Instead, the Lord gave two examples for them to draw their own conclusion.  “The only sign it will be given is the sign of Jonah. For just as Jonah became a sign to the Ninevites, so will the Son of Man be to this generation.”  The story of Jonah which we just read is a satire written by a Jew on the narrowmindedness of his fellow Jews.  The exclusivity of the Jews with regard to their being the Chosen People of God excluded people of all races and nations.  Only they were worthy to be saved whereas the infidels were all condemned to perdition.  This explains why Jonah refused to be sent to the Ninevites to call them to conversion.  Not only did he consider them to be undeserving of being saved but because the Assyrians were known for their evil and cruelty.  They were the most hated enemy of the Jews.  If we were Jonah, we too would not go and save our enemies.  In fact, we would wish them destruction and annihilation from the face of the earth.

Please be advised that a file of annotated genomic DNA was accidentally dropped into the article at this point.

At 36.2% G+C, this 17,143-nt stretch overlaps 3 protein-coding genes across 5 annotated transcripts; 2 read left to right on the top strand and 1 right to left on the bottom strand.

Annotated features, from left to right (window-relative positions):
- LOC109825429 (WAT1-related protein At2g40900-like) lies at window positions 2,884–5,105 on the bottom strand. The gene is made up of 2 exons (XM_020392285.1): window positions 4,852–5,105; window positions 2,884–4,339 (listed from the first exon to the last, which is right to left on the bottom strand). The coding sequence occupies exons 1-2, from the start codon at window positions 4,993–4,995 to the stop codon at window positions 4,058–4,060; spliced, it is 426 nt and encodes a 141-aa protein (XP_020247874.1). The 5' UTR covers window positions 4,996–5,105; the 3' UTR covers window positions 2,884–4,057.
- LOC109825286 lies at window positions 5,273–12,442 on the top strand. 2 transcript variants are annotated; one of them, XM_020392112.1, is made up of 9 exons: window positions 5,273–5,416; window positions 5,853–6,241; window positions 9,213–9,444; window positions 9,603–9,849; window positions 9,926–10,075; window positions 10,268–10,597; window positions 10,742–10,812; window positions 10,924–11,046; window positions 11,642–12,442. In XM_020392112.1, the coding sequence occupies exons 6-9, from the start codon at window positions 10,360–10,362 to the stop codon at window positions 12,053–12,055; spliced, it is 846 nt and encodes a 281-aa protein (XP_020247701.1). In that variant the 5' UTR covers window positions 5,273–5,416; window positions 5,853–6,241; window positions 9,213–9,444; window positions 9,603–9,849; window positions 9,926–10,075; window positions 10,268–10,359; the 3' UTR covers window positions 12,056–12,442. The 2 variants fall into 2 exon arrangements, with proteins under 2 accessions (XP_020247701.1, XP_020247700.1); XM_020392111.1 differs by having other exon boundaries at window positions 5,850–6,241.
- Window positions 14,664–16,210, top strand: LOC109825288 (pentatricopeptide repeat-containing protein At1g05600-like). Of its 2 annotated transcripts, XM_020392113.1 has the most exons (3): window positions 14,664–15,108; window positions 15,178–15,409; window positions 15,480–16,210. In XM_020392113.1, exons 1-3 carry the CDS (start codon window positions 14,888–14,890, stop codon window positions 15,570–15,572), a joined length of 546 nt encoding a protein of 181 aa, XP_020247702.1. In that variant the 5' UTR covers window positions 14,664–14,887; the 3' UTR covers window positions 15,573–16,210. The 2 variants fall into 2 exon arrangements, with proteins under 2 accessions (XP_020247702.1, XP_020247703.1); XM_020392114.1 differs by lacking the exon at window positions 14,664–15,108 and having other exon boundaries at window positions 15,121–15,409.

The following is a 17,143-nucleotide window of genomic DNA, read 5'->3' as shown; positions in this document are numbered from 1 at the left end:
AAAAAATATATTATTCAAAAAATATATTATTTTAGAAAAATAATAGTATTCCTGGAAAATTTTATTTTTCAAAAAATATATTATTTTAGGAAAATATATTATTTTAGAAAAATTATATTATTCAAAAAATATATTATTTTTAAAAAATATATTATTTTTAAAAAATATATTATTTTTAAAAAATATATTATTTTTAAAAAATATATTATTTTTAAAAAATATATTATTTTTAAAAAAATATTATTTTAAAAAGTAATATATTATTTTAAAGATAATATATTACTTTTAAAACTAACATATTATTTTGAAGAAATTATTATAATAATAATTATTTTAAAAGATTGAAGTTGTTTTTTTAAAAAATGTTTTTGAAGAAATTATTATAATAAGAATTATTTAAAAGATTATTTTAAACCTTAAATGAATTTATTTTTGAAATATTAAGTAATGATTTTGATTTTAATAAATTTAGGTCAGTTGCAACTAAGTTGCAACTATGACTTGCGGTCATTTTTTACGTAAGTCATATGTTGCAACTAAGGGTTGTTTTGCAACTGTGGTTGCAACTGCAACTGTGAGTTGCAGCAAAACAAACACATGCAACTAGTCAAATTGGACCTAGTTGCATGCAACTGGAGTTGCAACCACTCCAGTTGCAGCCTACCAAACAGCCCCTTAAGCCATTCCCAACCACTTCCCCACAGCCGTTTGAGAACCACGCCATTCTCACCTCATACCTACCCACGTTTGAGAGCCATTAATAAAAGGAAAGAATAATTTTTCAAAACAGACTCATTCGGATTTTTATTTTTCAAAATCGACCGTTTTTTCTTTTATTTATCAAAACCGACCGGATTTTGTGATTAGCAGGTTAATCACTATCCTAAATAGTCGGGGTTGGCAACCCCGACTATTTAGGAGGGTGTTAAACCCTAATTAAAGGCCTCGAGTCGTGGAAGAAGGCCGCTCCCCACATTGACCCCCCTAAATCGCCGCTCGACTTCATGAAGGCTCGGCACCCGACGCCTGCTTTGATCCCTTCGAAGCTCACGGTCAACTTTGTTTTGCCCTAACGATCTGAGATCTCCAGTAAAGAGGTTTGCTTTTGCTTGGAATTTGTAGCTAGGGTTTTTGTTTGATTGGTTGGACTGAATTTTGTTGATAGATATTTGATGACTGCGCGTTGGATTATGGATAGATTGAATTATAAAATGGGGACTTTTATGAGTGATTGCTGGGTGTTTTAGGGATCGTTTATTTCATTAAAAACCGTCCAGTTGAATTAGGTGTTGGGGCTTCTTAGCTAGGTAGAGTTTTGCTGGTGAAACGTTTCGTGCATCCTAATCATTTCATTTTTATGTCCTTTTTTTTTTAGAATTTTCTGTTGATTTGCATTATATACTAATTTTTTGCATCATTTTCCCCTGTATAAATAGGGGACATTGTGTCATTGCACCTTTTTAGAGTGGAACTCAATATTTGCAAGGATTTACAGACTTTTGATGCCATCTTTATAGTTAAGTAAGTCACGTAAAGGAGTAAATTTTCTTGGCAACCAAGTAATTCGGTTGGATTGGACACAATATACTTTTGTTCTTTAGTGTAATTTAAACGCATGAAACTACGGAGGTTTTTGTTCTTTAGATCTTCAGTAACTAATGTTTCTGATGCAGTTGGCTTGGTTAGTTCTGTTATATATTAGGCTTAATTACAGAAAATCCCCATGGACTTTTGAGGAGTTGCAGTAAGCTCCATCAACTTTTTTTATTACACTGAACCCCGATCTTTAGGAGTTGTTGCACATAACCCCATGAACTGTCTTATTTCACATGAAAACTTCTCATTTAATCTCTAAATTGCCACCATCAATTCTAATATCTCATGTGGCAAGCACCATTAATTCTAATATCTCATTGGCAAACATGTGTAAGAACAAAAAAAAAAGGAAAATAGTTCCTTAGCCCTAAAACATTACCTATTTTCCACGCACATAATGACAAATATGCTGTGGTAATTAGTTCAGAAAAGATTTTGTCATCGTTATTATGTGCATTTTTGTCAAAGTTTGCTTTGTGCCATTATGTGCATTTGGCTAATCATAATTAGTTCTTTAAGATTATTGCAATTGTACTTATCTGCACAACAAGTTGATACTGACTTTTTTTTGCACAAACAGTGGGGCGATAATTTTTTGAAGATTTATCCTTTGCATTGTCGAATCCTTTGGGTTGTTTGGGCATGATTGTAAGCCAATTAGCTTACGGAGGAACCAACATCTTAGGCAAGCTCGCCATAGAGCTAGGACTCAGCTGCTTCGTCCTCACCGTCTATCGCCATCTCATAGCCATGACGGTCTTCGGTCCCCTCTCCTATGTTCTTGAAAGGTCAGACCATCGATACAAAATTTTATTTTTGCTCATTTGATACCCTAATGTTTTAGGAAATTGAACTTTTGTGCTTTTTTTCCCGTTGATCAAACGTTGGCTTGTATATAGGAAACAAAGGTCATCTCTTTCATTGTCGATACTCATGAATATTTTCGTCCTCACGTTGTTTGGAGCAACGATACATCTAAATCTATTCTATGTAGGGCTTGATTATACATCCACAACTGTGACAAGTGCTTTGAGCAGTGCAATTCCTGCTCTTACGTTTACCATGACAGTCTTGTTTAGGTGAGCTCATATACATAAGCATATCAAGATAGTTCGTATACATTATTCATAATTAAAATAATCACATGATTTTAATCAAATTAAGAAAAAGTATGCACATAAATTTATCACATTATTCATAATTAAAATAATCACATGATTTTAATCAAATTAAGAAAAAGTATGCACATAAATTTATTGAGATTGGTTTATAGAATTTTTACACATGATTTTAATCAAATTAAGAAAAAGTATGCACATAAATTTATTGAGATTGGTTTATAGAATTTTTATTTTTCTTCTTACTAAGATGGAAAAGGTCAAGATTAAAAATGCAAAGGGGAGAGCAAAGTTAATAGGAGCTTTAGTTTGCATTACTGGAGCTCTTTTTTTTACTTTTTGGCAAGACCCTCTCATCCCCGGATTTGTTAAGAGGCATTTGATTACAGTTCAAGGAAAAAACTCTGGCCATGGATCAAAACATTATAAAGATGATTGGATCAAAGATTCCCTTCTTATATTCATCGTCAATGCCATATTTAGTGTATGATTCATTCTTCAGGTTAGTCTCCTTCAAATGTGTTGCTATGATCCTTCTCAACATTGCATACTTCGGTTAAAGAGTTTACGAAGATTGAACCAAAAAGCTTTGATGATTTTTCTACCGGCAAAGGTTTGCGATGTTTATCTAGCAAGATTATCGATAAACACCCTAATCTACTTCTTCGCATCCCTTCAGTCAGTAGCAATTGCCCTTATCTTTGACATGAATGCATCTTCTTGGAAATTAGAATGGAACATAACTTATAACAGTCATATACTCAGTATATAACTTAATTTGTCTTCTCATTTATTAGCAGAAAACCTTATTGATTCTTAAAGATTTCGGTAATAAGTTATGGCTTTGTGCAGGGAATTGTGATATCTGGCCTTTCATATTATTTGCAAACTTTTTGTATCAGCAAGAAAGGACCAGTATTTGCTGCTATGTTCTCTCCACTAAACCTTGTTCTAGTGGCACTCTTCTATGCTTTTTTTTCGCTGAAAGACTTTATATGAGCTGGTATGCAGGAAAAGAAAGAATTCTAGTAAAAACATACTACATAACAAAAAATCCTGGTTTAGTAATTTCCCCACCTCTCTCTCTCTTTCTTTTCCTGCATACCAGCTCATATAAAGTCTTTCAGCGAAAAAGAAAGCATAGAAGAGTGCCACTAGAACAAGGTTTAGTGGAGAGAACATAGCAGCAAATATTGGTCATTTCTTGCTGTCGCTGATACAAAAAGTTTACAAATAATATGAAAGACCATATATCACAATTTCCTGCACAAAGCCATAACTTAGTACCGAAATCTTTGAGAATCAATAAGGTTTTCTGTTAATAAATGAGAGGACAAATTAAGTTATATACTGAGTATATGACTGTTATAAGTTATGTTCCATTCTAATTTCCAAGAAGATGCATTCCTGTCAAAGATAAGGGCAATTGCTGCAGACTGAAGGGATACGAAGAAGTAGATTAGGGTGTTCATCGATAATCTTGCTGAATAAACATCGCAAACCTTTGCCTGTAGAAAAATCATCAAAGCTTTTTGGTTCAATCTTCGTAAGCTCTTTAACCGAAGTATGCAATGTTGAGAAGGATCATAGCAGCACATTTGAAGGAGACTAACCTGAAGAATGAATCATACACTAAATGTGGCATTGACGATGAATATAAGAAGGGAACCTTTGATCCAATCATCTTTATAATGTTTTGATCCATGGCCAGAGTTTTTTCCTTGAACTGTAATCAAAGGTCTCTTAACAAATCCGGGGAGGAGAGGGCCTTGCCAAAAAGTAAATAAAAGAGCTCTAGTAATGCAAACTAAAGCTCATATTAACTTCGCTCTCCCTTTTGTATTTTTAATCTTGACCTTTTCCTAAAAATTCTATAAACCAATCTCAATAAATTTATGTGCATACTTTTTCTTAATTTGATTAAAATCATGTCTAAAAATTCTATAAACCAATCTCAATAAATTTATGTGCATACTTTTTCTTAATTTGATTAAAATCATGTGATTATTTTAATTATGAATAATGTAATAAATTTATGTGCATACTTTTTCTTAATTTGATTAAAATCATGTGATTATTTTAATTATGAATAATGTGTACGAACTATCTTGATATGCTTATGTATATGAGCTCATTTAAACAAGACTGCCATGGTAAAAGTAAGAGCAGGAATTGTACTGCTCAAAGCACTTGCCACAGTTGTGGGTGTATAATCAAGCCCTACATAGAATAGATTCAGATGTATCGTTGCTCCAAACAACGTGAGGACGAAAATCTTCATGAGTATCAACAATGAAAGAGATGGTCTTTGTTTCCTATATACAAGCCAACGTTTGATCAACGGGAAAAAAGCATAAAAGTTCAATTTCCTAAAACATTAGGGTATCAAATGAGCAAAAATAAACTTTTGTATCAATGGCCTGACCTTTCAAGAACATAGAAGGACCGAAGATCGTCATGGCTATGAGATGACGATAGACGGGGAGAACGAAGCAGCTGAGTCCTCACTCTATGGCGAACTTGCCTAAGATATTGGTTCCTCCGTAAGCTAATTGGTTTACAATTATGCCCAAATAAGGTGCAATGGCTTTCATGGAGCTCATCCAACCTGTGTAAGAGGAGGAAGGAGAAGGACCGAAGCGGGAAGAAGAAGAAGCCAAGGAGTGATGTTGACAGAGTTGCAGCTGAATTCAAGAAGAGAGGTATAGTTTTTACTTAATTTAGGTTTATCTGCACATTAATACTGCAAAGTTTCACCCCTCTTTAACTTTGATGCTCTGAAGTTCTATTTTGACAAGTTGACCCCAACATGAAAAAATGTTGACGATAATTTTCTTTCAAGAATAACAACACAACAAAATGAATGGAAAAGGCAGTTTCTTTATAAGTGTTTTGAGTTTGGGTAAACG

But today the scripture readings underscore that God wants all to be saved.  St Paul in his letter to Timothy wrote, “First of all, then, I urge that supplications, prayers, intercessions, and thanksgivings be made for everyone, for kings and all who are in high positions, so that we may lead a quiet and peaceable life in all godliness and dignity. This is right and is acceptable in the sight of God our Savior, who desires everyone to be saved and to come to the knowledge of the truth.”  (1 Tim 2:1-4) Indeed, we cannot be so narrow-minded as to think that God wants to save only a particular race in the world.  The goodness of God and His all-embracing love for humanity who are all His creatures is beyond what we human beings can imagine.   His only criterion is that we repent of our evil deeds and believe in Him.